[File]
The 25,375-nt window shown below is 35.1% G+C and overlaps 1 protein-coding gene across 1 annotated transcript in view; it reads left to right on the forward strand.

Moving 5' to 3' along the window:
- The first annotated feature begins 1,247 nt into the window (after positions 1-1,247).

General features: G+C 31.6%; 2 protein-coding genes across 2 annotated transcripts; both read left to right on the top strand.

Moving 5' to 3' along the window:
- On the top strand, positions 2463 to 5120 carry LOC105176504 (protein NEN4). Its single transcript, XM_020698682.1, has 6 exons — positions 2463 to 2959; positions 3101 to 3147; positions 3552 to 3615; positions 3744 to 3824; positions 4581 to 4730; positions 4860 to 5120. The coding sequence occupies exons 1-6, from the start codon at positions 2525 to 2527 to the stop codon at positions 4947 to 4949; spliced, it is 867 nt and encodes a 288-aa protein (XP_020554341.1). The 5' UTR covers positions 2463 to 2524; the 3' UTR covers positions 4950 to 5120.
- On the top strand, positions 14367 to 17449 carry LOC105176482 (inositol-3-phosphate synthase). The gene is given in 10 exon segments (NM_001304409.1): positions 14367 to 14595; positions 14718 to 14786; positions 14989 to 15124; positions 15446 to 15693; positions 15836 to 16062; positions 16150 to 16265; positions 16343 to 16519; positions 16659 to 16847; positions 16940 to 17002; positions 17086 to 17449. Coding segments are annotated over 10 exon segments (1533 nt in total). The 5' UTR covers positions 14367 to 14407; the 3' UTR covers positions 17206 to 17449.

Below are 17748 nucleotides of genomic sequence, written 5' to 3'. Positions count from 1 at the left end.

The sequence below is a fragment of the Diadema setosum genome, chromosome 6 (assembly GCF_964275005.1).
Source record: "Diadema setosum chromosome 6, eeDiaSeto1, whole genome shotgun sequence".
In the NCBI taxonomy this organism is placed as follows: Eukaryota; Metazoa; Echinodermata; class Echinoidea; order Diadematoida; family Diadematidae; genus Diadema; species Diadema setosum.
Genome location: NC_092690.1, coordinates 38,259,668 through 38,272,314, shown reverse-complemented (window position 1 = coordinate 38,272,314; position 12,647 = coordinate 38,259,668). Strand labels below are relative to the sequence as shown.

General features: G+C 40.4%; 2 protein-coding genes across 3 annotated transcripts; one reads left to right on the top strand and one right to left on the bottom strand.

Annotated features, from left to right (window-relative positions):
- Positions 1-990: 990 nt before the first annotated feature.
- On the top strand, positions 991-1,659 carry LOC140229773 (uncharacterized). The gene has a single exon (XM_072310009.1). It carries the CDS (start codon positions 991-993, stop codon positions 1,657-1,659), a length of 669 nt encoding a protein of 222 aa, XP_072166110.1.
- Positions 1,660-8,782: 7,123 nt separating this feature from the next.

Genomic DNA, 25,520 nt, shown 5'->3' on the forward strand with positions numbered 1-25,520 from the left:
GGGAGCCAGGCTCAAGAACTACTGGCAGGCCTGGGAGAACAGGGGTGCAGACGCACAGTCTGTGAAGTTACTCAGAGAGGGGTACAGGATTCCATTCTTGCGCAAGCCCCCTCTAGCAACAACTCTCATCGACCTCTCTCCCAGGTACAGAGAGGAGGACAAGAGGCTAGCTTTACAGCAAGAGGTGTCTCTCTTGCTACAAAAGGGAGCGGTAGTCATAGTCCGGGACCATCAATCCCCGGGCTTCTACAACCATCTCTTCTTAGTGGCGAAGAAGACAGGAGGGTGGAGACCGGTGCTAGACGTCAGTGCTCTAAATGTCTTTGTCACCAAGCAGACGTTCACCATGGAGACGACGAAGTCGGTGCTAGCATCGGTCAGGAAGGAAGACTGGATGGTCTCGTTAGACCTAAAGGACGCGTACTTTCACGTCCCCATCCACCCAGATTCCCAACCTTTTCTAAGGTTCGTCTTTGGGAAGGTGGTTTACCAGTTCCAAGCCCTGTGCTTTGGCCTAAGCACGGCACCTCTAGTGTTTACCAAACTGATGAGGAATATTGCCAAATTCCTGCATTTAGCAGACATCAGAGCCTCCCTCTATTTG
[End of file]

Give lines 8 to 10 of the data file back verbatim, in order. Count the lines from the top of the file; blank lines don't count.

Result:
Below are 17748 nucleotides of genomic sequence, written 5' to 3'. Positions count from 1 at the left end.

The sequence below is a fragment of the Diadema setosum genome, chromosome 6 (assembly GCF_964275005.1).
Source record: "Diadema setosum chromosome 6, eeDiaSeto1, whole genome shotgun sequence".